Music Review: Francesca Tandoi – Swing And Soul, Or An Above-Standards Performance

February 3, 2020

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Francesca Tandoi / Theatre On The Hill / Roodepoort, Johanneburg


Looking remarkably fresh after a flight from Rome the previous day and with little time to rehearse, Italian jazz pianist and vocalist Francesca Tandoi’s recent concert at drummer and impresario Tony Yoko’s venue in Roodepoort once again proved to be “a swingin’ affair”, which sent the audience away happy with a variety of standards.

Her musical cohorts – Justin Holcroft on tenor and soprano saxophones, Marc Duby on bass and Yoko on drums – all of whom had played with Tandoi during her previous visit in 2018, quickly settled into a groove with a blues For Sonny Rollins and Teach Me Tonight, with Tandoi, on vocals, including some mean scatting. Two bossa novas followed, a blues rave-up with some double-time insertions driving it forward, and the first half ended with The Sheik Of Araby, unlikely material but given a swinging treatment.

After the interval, a moody Night Train – with a bow to Oscar Peterson’s CD of the same name – preceded a spontaneous improvisation based on notes randomly selected by the audience, followed by a soulful ballad, Maybe You’ll Be There (written in 1947 by Rube Bloom and Sammy Gallop and covered by many pop and jazz vocalists including Frank Sinatra and Diana Krall) and Someday My Prince Will Come from Cinderella – brought into the jazz mainstream by Miles Davis – with a great soprano solo by Holcroft.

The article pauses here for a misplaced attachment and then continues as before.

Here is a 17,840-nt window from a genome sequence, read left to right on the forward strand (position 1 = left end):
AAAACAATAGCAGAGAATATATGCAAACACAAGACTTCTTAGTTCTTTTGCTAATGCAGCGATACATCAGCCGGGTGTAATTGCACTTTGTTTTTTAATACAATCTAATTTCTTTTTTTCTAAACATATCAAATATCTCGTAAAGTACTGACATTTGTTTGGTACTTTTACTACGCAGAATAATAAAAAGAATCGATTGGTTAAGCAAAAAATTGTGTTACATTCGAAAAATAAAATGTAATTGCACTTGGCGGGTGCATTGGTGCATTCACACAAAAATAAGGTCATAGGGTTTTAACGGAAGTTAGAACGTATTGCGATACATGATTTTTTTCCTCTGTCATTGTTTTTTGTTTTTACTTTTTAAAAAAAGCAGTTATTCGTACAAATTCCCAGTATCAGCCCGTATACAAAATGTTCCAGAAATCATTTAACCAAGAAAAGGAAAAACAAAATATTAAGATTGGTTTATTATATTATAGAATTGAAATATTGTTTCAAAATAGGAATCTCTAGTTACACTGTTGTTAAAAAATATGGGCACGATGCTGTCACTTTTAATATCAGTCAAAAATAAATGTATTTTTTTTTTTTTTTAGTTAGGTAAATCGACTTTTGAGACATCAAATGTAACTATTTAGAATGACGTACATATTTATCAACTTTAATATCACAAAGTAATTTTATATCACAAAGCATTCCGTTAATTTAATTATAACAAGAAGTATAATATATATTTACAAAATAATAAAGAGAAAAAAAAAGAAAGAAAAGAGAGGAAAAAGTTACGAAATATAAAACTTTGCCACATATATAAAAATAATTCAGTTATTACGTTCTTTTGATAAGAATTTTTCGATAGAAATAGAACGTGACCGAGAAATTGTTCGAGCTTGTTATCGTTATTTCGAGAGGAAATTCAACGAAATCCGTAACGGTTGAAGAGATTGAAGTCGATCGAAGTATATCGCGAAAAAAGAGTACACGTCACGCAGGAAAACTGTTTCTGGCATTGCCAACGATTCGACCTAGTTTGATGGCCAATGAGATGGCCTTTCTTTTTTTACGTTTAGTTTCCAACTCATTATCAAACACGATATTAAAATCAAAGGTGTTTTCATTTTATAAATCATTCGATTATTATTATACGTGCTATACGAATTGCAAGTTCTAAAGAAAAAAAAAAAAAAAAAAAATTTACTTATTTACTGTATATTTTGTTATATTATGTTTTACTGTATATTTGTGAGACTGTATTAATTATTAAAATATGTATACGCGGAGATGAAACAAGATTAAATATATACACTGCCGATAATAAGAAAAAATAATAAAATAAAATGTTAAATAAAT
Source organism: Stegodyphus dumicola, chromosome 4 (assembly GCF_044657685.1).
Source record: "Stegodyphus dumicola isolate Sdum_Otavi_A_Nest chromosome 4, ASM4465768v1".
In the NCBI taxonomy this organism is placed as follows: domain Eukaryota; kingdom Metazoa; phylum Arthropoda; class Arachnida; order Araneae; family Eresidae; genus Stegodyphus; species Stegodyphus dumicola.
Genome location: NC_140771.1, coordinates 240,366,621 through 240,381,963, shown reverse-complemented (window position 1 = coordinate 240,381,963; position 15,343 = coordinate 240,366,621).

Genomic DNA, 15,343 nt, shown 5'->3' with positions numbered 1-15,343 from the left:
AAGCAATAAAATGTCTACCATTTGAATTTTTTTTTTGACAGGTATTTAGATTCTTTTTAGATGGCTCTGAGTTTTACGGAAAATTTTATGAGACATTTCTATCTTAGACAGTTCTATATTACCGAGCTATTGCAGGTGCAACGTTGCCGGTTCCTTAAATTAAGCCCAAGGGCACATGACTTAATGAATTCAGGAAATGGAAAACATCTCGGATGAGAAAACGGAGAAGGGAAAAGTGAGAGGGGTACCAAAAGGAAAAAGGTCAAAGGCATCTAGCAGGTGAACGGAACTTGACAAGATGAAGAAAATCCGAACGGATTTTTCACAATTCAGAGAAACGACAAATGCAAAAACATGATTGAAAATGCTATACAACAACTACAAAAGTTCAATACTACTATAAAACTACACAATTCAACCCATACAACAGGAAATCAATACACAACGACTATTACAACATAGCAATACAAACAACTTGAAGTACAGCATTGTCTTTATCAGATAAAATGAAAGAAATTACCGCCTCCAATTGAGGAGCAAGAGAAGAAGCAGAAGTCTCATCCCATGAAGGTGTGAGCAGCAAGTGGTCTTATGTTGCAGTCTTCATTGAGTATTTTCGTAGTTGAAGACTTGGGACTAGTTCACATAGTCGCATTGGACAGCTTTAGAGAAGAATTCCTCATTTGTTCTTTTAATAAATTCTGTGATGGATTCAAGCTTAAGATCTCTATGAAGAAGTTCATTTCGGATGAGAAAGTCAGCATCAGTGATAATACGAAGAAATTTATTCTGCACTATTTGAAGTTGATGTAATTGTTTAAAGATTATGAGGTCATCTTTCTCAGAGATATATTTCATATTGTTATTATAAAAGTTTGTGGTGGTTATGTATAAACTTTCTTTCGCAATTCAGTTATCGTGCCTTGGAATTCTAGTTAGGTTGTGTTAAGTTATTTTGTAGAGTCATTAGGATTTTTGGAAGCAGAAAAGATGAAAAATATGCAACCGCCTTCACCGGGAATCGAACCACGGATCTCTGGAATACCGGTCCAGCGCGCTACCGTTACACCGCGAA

An original by Tandoi; then The Christmas Song (composed by Robert Wells and Mel Torme in 1945 before subsequently becoming a massive hit for Nat ‘King’ Cole), and Santa Claus Is Coming to Town, brought the concert to an appropriate close, the final tune demonstrating that even trite material can be turned into good jazz in the right hands. Although Tandoi’s piano playing and vocals were obviously the main feature of the evening, Duby ’s sympathetic bass playing and inventive solos, Holcroft’s rousing playing and complete mastery of his instruments, plus Yoko’s tasteful drumming, all added to the mix of great Jazz For The Holidays.

Tandoi’s subsequent two sell-out concerts in Cape Town and The Theatre on the Square showed once again that there is always an audience for good music, and while she is the first to acknowledge her influences – such as Bill Evans and Oscar Peterson – she remains very much her own person, with that overall quality that defines what jazz is really all about: swing, with flawless technique to back it up.[/vc_column_text][/vc_column][vc_column width=”1/4″][vc_widget_sidebar sidebar_id=”default_sidebar”][/vc_column][/vc_row]